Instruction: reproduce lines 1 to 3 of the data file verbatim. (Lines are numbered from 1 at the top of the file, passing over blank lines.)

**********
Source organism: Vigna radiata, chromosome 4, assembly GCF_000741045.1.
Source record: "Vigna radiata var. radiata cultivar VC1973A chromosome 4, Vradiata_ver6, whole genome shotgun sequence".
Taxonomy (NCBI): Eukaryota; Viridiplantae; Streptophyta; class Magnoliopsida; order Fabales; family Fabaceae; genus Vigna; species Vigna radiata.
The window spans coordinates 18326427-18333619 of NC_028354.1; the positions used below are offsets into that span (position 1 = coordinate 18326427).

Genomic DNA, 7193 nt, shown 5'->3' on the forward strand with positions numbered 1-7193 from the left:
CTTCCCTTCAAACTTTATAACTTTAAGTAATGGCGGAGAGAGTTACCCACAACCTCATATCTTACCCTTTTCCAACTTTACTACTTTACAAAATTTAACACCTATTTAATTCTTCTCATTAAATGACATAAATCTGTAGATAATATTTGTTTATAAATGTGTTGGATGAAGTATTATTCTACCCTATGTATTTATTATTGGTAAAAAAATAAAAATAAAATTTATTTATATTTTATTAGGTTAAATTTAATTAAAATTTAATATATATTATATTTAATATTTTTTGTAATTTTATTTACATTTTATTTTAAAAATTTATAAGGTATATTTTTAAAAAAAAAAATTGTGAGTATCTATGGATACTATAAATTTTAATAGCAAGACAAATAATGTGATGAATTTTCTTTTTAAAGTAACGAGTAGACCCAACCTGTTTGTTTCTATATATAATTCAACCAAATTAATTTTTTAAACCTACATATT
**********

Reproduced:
Source organism: Vigna radiata, chromosome 4, assembly GCF_000741045.1.
Source record: "Vigna radiata var. radiata cultivar VC1973A chromosome 4, Vradiata_ver6, whole genome shotgun sequence".
Taxonomy (NCBI): Eukaryota; Viridiplantae; Streptophyta; class Magnoliopsida; order Fabales; family Fabaceae; genus Vigna; species Vigna radiata.